This is a blog about post-traumatic SHINE. Post-traumatic shine is my word for post-traumatic growth….Post-traumatic growth is actually “a thing”…. It is a proven thing that psychologists have written about in psychological texts for a considerable length of time. One day, when I’m less busy, I’ll research it myself and write a decent post on it-afterall, it is the underlying concept that this blog is based on. The post will be called…”What the psychologists said” or something else equally scholarly.
I am a psychology graduate twice over, but now an essentially normal person. A stay at home mum, a blogger. I don’t have access to university libraries any longer…though I wish I did.
You just have to take my word on it for now though when I say “POST-TRAUMATIC GROWTH” is an actual bona fide psychologically-proven thing.
Much is written about post-traumatic STRESS, in the context of PTSD, and I agree PTSD very much exists, as I experience it and write about it a lot…but post-traumatic growth by contrast is somewhat neglected in the media or popular self-help psycho babble books.
It is far easier to notice distress than triumph. It is far more salient to spot suffering than strength. It is far more compelling to notice those who have their whole lives ruined by something, than those who have shit beginnings then go on to achieve things of epic amazingness (which they were unlikely to have had the drive to pursue without the sculpting of trauma leaving it’s imprints on their psyche).
The trouble is, once someone has a psychiatric label around their neck (or two or three), people are inclined to stop perceiving you as a graceful eagle and far MORE likely to perceive you as a useless waddling dirty pigeon.
And quite frankly, as someone with BPD and PTSD who is now functioning better and doing better and feeling better and achieving better than I ever have since I was gifted with these labels, I really wish people would STOP perceiving me as a useless scruffy pigeon tied with chains to the ground, when I am really a graceful, soon to be high-flying eagle, soaring into the sky with ease and skilfully hovering there.
“I’m not a pigeon. I’m an eagle. DEAL WITH IT”, I wanna say to any doubters.
Before you leave angry comments, I am NOT saying people with mental illness are pigeons [!!!] It’s a simplistic metaphor for the purposes of this blog post to differentiate between those who are currently struggling, compared with those who are currently or soon-to-be soaring, after a period of psychiatric illness/breakdown/trauma.
Stop trying to keep me chained to the ground when I know I’m taking flight and flying higher and higher as time unfolds.
Stop limiting me with your post-traumatic stress notions please people, when my personal belief is in post-traumatic growth.
When I write, I write about the whole picture. I write when I’m having a fed up moany moment. I write when I’m having a triumphant, fabulous moment, and I write when I feel floaty, numb and completely dissociated from my surroundings. I write when I’m sad, happy, up, down, turning around and doing the hokey cokey, because that’s what [BLOGGING] is all about.
If I’m having a pigeon ‘moment’ and I write about a struggle scenario (a snap-shot of time), that does not make me a pigeon. You are treating a verb as a noun.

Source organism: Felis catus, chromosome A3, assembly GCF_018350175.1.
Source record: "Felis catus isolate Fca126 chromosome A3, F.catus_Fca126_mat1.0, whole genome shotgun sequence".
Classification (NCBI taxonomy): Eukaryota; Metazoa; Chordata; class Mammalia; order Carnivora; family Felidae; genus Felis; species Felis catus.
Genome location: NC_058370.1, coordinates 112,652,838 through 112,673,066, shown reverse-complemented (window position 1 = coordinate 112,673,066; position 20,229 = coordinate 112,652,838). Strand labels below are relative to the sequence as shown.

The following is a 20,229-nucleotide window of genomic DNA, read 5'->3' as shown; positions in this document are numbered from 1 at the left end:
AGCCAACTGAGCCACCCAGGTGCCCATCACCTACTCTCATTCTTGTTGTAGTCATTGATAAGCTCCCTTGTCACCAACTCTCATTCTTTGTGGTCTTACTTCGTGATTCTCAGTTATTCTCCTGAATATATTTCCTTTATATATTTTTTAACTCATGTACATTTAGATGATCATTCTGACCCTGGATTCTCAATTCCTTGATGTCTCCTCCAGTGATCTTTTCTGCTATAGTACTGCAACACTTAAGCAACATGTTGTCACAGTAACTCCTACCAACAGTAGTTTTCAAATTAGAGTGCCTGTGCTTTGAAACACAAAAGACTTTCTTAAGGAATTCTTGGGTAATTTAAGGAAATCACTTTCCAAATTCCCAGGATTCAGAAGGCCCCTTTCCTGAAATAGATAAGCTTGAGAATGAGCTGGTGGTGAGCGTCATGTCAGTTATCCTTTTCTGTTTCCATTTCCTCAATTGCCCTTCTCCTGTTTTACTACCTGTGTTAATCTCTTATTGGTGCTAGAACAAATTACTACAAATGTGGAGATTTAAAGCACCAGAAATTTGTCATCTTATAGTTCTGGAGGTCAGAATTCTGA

Sometimes I pigeon (verb- “to pigeon”)
But I am not “a pigeon” (noun- a type of street dwelling crumb eating essentially useless and greedy bird). (Again, I am NOT saying people with mental health conditions are greedy, eat crumbs off the street and are utterly useless. IT’S A CLUMSY METAPHOR! OK]
The way I feel, certain people (a handful), are still seeing me as the pigeon I once was, and not revising their perception to include the potential of me taking flight and becoming a post-traumatic shining high-flying eagle.
Pigeons CAN become eagles. Just like eagles can become pigeons, given the right cocktail of adverse life experiences.
Maybe it takes a while for people to notice the survivor bird in front of them, which is changing and morphing from one type into the other. OR maybe people like the concept you will always stay a pigeon, because that makes them feel better about how they’re struggling themselves.
Two pigeons can become friends-united by their mutual struggles, but the discord begins when one bird becomes more eagle-like and strong, and the other does not. Sometimes people who are pals with another pigeon have a vested interest in that pigeon pal staying a pigeon so they can be pigeon pals living on pigeon street. But what if one of those pigeons quite fancies life as an eagle, with other eagle types, flying high where eagles meet?
Nice pigeons are happy when their pigeon pals start hanging out where eagles meet, favouring that over pigeon street. Occasionally though you will meet a grumpy pigeon who wants you to keep them company on pigeon street forever. They don’t want any growing or wing spreading to happen on your part. They want you to remain a struggler.
I rebel against that. I won’t stay a struggler forever, just so the pigeons aren’t lonely. Sometimes I will pigeon (a verb-to pigeon) but I am not a pigeon (noun) anymore.
I am an eagle committed to enhancing my personal strength and personal development and post-traumatic shine. I will learn to fly and I won’t let my wings be clipped or chains to be attached round my ankles keeping me down to forage for psychological crumbs on pigeon street, when I know I am destined to fly where eagles meet!
Most people are happy about this post-traumatic change in me. I appreciate those that are. Those that aren’t can ‘waddle on’ as far as I’m concerned.
I will spend time with the believers, the dreamers, the doers…and enjoy life where eagles meet. Fuck pigeon street. I hung out there way too long.
This is my time to shine- to post-traumatically grow, and I won’t let any grumpy pigeons clip my eagle’s survivor wings.